Alertbox: Paper Prototyping

I pretty much agree with Jakob's April Alertbox Paper Prototyping: Getting User Data Before You Code: paper prototyping is not used as often as it should be.

I think the reasons center on fear factors -


  • People are afraid to talk directly with users, especially "naked" like this - it is much easier to have some technology between you and users
  • Some designers are afraid of the unpolished look - if the design is not 100% complete visually, they are afraid the results will be tainted.
  • Some are afraid of losing the online context, that you lose something without the user's hand on a mouse.

While losing context does happen with paper, it is generally OK to lose that for initial designs. With paper, people do see it as a more informal design and give better feedback overall.

And when you use the paper format to your advantage and let users really get creative, creating parts of the own designs on the fly, then you really get to see the benefits. You can do so many more things with paper designs - so much more than just measuring completion times and gathering opinions.

I have not read Carolyn's book yet - but I did scan it at CHI. I hope that one of her messages goes beyond Jakob's "earlier is better" article - for some design tasks, paper is just plain better than building anything with code.


This is a first in a new series for ia/ - "beat reporters" who watch an area and blog it. I volunteered to "beat Alertbox" so I will be adding my own comments to Jakob's articles.


Keith


PS I have very little association with Morgan Kaufmann - I have reviewed some proposals for them, and I eat their desserts at CHI every year, but that is all.

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Clients too

The obstacles to paper prototyping don't only involve designers, they are erected by clients too. I had a job interview several years ago where, after doing paper protyping in my Human Factors class in grad school, I talked about the technique. The interviewers were software developers with advanced math and science degrees, and their attitude was, "You're going to build a prototype with what?" I didn't get that job.

This is probably a case where, if you need to explain it to someone, you're better off showing them how it works rather than only telling them.

Paper is good.

I'm on your team Keith. I totally agree with you on this.

Paper protoyping, despite the challenges (mostly in perception) is a great way to get all sorts of great information from users with out spending a lot of money or a lot of time but it has another great benefit. Especially when it comes to folks other than users - clients and stakeholders for example.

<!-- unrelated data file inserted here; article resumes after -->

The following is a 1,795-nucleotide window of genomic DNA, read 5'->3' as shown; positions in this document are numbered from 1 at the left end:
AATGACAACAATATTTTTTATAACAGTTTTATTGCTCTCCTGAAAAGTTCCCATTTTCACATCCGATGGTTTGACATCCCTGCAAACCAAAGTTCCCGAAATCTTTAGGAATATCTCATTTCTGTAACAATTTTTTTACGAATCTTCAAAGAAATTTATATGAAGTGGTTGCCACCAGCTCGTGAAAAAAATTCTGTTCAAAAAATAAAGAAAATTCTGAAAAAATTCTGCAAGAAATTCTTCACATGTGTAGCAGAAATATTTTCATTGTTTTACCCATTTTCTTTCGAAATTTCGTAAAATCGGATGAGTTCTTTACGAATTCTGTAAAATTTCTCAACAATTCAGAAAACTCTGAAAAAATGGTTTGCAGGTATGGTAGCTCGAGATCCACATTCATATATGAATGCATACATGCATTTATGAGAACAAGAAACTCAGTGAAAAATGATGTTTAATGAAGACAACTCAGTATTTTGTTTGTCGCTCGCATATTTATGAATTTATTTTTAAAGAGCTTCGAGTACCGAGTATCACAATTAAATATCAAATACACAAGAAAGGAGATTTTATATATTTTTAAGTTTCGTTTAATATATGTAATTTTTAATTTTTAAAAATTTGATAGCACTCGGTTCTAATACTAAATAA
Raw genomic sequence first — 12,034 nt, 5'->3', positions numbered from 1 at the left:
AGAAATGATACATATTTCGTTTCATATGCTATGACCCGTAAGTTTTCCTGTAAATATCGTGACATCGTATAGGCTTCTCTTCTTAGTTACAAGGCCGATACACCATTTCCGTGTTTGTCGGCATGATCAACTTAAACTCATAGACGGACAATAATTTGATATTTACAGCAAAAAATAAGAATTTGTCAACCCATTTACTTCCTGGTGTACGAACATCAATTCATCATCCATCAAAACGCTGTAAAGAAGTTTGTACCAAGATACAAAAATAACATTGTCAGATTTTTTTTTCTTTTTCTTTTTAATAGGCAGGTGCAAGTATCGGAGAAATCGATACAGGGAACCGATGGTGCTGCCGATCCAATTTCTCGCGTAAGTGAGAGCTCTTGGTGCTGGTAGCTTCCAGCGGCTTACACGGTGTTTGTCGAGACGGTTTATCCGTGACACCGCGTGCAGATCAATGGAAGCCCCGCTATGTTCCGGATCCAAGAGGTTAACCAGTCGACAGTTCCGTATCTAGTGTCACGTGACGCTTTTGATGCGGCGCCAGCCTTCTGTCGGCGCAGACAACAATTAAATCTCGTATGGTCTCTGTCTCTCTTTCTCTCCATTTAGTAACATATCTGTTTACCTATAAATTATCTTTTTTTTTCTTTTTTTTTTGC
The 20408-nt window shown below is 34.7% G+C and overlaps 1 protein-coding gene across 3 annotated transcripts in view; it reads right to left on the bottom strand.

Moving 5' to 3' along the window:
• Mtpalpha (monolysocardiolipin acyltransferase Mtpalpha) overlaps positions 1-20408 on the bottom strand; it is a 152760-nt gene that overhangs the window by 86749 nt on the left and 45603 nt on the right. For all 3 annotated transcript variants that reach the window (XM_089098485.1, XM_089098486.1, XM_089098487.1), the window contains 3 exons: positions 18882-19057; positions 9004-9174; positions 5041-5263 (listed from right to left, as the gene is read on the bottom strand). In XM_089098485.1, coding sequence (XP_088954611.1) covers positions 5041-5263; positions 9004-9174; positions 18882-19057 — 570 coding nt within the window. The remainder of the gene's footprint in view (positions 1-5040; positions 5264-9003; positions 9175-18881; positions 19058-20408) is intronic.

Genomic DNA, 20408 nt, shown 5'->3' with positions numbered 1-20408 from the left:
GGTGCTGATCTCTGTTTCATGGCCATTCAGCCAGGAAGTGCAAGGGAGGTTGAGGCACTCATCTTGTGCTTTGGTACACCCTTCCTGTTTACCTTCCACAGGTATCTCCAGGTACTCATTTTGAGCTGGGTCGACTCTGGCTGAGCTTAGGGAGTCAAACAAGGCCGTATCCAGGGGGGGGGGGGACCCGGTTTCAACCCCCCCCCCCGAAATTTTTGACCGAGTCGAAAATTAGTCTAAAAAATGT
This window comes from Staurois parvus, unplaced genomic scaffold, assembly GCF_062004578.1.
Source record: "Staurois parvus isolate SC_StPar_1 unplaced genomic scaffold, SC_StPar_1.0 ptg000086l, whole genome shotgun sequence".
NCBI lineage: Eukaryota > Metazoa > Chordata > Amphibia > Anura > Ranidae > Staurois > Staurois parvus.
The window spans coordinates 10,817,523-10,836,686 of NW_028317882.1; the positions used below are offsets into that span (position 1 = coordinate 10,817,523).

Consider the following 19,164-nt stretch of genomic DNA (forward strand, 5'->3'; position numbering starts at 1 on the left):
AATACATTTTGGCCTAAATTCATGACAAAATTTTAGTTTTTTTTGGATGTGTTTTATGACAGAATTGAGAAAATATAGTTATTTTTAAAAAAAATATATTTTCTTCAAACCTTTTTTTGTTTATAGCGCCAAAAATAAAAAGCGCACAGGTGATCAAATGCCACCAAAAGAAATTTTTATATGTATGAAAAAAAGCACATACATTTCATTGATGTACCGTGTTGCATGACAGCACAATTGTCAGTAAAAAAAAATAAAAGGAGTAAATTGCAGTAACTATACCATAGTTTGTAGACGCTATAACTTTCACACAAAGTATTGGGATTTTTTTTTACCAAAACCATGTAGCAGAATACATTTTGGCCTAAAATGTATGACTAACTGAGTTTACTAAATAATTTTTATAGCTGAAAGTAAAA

Doing paper prototyping, especially early, will allow you to gather data from people without setting any expectations or unwanted impressions. Lets face it - if you've done any user study with a fully fledged interactive prototype too early you know what I'm talking about. Especially when dealing with stakeholders and clients. If you use well thought out paper prototyping you can get the same feedback or data with less of the kickback or nitpicking on irrelevant bits and pieces.

D. Keith Robinson |
dkr@7nights.com |
Asterisk*

Examples?

Ok, maybe I am the type who does not use paper -- I am interested. Could someone point to some examples, maybe scanned paper prototypes? I doubt something that like is around, but it is worth a shot.

Thanks!

Examples of paper prototyping

In addition to the many examples in my book, I can offer a couple of places to look online.

The first is an article called, oddly enough, Paper Prototyping:
www-106.ibm.com/developerworks/library/us-paper/?dwzone=usability

The second is the brand-new site www.paperprototyping.com. The Examples page is still pretty sketchy; I hope to add more examples later (especially those contributed by others, hint hint).

I'm sure it's a good book, but...

The book is published by Morgan Kaufmann as part of their Series in Interactive Technologies, of which Jakob is an editor. Some of Jakob's books are also published by Morgan Kaufmann, and his quotes appear on many editorial reviews and back covers for Morgan Kaufmann books.

Doesn't it seem a bit inappropriate to review a book and call it “wonderful” without disclosing the fact that you are on the payroll of the publisher?